The U.S. Food and Drug Administration (FDA) has authorized a single booster dose of the Pfizer-BioNTech COVID-19 vaccine for children from six months up to five years old.
Children must complete their three-dose primary vaccination series at least two months before getting the booster.
However, children in that age range who only received the first two doses of the Pfizer COVID-19 vaccine are not eligible for this booster.
The FDA recommends children complete the three-dose series.
In a recent announcement, the FDA said the Pfizer-BioNTech COVID-19 Vaccine, Bivalent includes an mRNA component that provides a “broadly protective” immune response against COVID-19 and also against micron variants BA.4 and BA.5.
In a press release announcing the authorization, Peter Marks, M.D., PhD, director of the FDA’s Center for Biologics Evaluation and Research, said:
“Today’s authorization provides parents and caregivers of children 6 months through 4 years of age who received the three-dose primary series with the monovalent Pfizer-BioNTech COVID-19 vaccine an opportunity to update their children’s protection by receiving a booster dose with the Pfizer-BioNTech COVID-19 Vaccine, Bivalent.”
“Currently available data show that vaccination remains the best defense against severe disease, hospitalization, and death caused by COVID-19 across all age groups,” he added.
“We encourage all eligible individuals to make sure that their vaccinations are up-to-date with a bivalent COVID-19 vaccine,” he continued..
Before authorizing the booster for young children, the FDA analyzed immune response data for 60 children who had completed the three-dose vaccine series and the booster dose.
The FDA also cited a clinical study that evaluated children from six months old to 11 years of age who completed the three-dose primary vaccine series along with the booster dose of Pfizer-BioNTech COVID-19 Vaccine, Bivalent.
The FDA noted the most common side effect were drowsiness, irritability, pain and swelling, injection site redness, decreased appetite, fatigue, and fever, the FDA stated.
The most common side effects for children between two and four years old were vomiting, headache, fatigue, injection site pain, diarrhea, redness and swelling, joint pain, and chills.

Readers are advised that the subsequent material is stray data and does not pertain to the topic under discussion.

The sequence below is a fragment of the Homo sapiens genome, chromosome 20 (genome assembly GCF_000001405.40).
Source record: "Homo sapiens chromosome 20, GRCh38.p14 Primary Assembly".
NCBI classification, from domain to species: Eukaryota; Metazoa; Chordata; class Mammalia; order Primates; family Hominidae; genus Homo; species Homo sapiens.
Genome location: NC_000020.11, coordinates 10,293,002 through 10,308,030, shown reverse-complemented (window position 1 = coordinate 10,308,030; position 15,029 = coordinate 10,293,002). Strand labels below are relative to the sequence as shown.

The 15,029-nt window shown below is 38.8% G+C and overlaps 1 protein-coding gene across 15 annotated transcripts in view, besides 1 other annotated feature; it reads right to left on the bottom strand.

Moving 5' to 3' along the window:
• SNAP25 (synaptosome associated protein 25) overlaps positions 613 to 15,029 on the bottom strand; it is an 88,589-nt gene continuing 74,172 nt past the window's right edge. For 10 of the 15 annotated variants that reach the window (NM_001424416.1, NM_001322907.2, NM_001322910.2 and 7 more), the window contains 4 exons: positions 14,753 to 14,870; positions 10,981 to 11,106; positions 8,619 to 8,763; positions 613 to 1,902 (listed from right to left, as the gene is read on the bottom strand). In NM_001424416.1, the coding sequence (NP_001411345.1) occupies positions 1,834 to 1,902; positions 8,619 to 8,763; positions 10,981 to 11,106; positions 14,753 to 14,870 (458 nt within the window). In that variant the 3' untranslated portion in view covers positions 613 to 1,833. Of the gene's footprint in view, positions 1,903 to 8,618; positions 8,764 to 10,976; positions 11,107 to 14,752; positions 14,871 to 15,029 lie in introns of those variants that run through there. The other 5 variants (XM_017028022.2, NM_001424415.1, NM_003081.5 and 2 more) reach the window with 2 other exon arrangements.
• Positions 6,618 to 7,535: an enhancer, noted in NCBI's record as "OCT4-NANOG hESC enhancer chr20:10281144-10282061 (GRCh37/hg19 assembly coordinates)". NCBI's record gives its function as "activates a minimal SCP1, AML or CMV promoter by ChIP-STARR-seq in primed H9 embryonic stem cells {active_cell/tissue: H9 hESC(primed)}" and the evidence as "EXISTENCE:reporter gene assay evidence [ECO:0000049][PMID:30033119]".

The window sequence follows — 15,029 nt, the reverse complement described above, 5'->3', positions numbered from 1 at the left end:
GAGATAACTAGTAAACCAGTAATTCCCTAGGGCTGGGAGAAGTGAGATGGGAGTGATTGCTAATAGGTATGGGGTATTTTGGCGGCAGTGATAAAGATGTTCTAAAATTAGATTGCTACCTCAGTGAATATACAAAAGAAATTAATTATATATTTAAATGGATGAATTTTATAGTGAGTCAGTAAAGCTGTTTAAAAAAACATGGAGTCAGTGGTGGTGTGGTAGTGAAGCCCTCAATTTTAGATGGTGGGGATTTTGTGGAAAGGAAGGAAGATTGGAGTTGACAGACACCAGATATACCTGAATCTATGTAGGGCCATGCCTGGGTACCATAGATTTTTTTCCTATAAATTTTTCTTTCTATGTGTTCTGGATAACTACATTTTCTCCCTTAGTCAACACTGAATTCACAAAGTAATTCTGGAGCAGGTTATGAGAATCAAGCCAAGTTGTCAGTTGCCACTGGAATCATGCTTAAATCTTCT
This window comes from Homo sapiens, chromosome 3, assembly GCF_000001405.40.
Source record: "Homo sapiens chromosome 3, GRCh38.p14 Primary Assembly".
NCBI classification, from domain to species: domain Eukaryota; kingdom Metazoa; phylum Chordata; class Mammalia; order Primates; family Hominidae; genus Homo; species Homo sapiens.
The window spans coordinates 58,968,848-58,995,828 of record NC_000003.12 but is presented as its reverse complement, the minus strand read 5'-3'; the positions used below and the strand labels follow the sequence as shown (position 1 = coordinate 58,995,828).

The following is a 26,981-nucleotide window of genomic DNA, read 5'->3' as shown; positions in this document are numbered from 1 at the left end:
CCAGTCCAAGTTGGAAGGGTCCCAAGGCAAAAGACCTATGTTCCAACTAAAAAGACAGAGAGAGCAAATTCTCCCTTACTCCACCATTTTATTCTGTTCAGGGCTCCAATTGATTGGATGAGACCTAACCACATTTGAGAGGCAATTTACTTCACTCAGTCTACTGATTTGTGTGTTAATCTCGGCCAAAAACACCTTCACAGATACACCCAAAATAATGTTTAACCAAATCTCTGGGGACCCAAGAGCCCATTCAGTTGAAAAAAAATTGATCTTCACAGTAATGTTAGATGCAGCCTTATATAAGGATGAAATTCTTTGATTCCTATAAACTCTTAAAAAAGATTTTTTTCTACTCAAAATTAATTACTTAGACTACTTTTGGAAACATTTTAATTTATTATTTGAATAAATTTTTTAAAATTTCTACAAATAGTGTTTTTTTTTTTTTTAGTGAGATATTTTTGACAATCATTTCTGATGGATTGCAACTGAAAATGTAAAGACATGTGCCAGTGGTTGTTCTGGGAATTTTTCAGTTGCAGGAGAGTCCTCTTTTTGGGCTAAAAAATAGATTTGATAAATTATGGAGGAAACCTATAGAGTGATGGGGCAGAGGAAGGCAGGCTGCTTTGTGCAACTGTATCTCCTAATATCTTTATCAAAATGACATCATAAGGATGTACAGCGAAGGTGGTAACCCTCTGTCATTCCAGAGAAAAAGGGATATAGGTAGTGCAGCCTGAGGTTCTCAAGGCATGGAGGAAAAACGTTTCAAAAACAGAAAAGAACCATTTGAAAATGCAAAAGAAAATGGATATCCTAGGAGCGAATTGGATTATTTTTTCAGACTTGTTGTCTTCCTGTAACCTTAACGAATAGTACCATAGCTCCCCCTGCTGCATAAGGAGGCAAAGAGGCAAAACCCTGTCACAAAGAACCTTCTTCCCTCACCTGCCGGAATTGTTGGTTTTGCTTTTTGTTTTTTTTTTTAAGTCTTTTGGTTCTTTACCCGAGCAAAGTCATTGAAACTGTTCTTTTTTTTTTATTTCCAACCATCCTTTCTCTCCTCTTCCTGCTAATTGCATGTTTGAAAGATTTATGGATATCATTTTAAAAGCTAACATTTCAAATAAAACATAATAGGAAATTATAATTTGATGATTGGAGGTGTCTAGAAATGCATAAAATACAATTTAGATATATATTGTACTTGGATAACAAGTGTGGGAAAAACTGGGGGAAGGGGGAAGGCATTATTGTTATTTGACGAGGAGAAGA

For those ages five through 11, side effects included muscle pain, joint pain, fatigue, headache, fever, chills, diarrhea, vomiting, injection site pain, swelling and redness, and swelling of the lymph nodes.
The FDA also cited several other studies supporting the booster’s safety.
As Fox News reported:
These studies evaluated individuals older than 55 who received the booster, children six months and older who received the primary vaccine series, and people five years and older who received booster vaccination with the monovalent Pfizer-BioNTech COVID-19 vaccine, which was previously authorized but is no longer.
Marc Siegel, M.D., professor of medicine and medical director of Doctor Radio at NYU Langone Medical Center, as well as a Fox News medical contributor, pointed out that just because a vaccine is approved doesn’t mean it should automatically be used.
“That should be a discussion between the parent and pediatrician — and child,” he told Fox News.
“It should be based on factors such as the child’s previous reaction to the vaccine.”
He added that the effectiveness of the vaccines becomes less over time.
The FDA also noted that fact sheets provided to vaccine recipients, caregivers, and healthcare providers warned of pericarditis and myocarditis.
In February, the Centers for Disease Control and Prevention (CDC) updated its immunization schedule for children and adolescents to include COVID-19 vaccines.
The schedule recommends that children between six months of age and 18 should receive two doses of the primary vaccine series between four and eight weeks apart, followed by a booster dose eight weeks later.